What is intriguing is the take of the Westernized secular elite, who view the accusations against Gulen, Israel, and America as just more evidence of their prime minister's paranoia and corruption. "He keeps blaming America," my friends all said during a recent visit to Turkey. "He's nuts."
"So who do you think it is?" I asked them. And as if in one voice, they all replied, "America. Of course."
Among Islamists, leftist radicals, secular intellectuals and even journalists, it is accepted as truth that Turkey is basically America's 51st state. "Your president is our president," I recall a Kurdish hotel worker in Istanbul telling me years ago. "America created Erdogan," a prominent Turkish businessman asserted over dinner recently. America put Erdogan in power, the legend goes, and when it learned how dictatorial he really was during the Gezi riots, America decided to remove him.
Are the Turks right? Certainly America has its history of installing and supporting dictators. But America viewed Erdogan as a reasonable Islamist when he won parliamentary elections in 2002, someone who could successfully meld Islamism and democracy--not a dictator. Moreover, it's unlikely that America would have supported any Islamist candidate in secular Turkey--however "moderate" he appeared--at a time when the U.S. had declared war on Islamism. And Erdogan, who has spent 12 years bringing Turkey further from the West and closer to Iran, hardly behaves like a puppet of the United States. The idea gets even more bizarre given ongoing allegations of ties between Erdogan, his son Bilal, and Yasin al-Qadi, until recently listed as a "specially designated global terrorist" by the United States.
Ultimately, the truth doesn't matter. In politics, perception is everything. And in Turkey, the perception is nearly universal: when it comes to all things Erdogan, America is either to credit or to blame. Consequently, with Erdogan now facing the greatest challenge yet to his power--and to the power of the AKP overall--any indication that America is involved is certain to have global impact. And should the crisis continue to have adverse effects on the Turkish economy (the lira has reached record lows since the 17th of December), that, too, will be seen as America's fault.
This situation has potentially serious ramifications. Conspiracy theory or not, America's perceived position in all of this leaves it vulnerable to the vengeful rage of more than just religious fundamentalist supporters of the AKP. Along with them march the Kurdish terrorist PKK, widely believed to be responsible for the 2008 attack on the American consulate in Istanbul which killed six people, and with whom Erdogan has effectively been negotiating peace. According to some reports, Erdogan has already looked to the PKK for support in the current crisis. The end of AKP power could well jeopardize progress of these talks.
Add to that the Marxist DHKP/C, or Revolutionary People's Liberation Party-Front, whose anti-U.S. stance and fury at any American involvement with Turkish politics are suspected of provoking its suicide attack on the American Embassy in Ankara last February. What effect the government shakeup might have on its members is anyone's guess, but the group is certain to hold America responsible for any outcome that goes against their vision.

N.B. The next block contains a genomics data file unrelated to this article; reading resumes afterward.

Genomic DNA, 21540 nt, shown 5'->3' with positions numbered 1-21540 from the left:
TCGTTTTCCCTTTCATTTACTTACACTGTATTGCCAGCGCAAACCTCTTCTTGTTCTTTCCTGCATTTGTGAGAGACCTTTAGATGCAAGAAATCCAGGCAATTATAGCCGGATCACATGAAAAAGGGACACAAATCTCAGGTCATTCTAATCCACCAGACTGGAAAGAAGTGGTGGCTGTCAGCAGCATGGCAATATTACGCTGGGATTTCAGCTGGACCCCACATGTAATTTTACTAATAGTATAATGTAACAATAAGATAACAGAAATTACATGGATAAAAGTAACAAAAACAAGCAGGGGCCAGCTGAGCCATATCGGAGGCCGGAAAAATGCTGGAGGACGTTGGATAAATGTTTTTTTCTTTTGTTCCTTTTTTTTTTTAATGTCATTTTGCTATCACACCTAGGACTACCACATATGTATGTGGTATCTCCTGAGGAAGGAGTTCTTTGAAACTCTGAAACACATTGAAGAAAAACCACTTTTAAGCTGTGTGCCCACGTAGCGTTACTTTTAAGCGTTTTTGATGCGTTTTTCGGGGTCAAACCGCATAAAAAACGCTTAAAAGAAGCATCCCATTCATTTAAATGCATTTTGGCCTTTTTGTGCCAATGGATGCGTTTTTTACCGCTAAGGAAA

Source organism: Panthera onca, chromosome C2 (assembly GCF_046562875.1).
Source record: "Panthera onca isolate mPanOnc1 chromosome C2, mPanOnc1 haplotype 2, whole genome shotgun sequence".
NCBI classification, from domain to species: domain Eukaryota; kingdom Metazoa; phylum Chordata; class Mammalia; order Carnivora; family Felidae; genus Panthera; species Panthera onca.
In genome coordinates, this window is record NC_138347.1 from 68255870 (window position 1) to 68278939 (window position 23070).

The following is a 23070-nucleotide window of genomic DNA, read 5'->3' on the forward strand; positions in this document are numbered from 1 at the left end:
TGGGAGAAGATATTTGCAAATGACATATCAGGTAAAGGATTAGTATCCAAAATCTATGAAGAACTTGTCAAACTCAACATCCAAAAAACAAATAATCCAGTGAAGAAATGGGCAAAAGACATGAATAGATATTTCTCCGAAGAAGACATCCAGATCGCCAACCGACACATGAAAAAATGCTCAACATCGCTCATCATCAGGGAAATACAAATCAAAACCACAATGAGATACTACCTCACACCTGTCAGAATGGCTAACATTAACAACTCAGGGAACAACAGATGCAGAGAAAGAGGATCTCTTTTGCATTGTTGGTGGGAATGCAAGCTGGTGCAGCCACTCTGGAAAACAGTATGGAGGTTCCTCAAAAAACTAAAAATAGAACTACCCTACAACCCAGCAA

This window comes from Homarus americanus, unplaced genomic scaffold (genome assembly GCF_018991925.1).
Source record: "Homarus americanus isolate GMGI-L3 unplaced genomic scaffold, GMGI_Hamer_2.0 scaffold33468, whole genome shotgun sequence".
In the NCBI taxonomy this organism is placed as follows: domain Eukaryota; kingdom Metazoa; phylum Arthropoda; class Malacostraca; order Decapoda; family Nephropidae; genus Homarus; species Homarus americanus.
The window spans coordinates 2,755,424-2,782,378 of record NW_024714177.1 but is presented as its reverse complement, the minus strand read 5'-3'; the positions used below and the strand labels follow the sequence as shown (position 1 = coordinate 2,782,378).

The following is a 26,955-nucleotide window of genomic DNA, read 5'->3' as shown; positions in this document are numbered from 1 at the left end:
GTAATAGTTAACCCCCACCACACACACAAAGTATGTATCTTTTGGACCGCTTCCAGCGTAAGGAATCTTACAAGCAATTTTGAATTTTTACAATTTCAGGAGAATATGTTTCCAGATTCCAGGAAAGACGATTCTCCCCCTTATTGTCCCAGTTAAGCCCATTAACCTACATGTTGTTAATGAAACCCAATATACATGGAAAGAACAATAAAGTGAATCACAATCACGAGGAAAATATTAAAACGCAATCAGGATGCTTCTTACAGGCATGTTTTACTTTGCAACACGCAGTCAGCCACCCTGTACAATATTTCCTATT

The potential threat is not limited to Turkish terror groups. Iran, too, is strongly invested in keeping the current government in place, having apparently profited handsomely from Turkey's financial largesse. According to the Daily Beast, "the Halkbank oil-for-gold deal may only be [the] start of more uncomfortable disclosures about Iranian dealings in Turkey." Iranian capital backed one of six companies that invested in Turkey last year, according to the Daily Beast report, which noted further that Turkish government data showed 2,072 Iranian firms operating in Turkey in 2012, up from 1,470 in 2011 and 319 in 2002. And "earlier this year," according to the Daily Beast, "Iran reportedly placed $7-8 billion in cash in a Dubai-based fund earmarked for investment and the acquisition of companies in Turkey."
Corruption and the Moral Muslim
Tragically, what emerges is the sense that what is best for the United States may be what is worst for those hoping for a free and democratic Turkey: that the AKP remain in power, with or without Tayyip Erdogan to lead them.
And for the moment it appears that is how it will end--and not just because of Erdogan's remarkable talents as a politician and campaigner. Recent polls reveal that another, even more significant factor is also involved--one that the West would be well advised to heed. For many conservative Muslims, according to Ersin Kalaycioglu, political science professor at Sabanci University, "corruption is not necessarily a high moral issue." In an interview with Hurriyet Daily, Kalacioglu elaborated on the ascent of the AKP and the conservative wave. "In their argument, those who were secular had nothing to do with religion and having nothing to do with religion make them amoral, if not immoral, by definition," he said. "Therefore, it is in their nature to be corrupt, whereas the AKP is religious and, by definition, cannot be corrupt. Now AKP voters have something to think about."
So do the rest of us.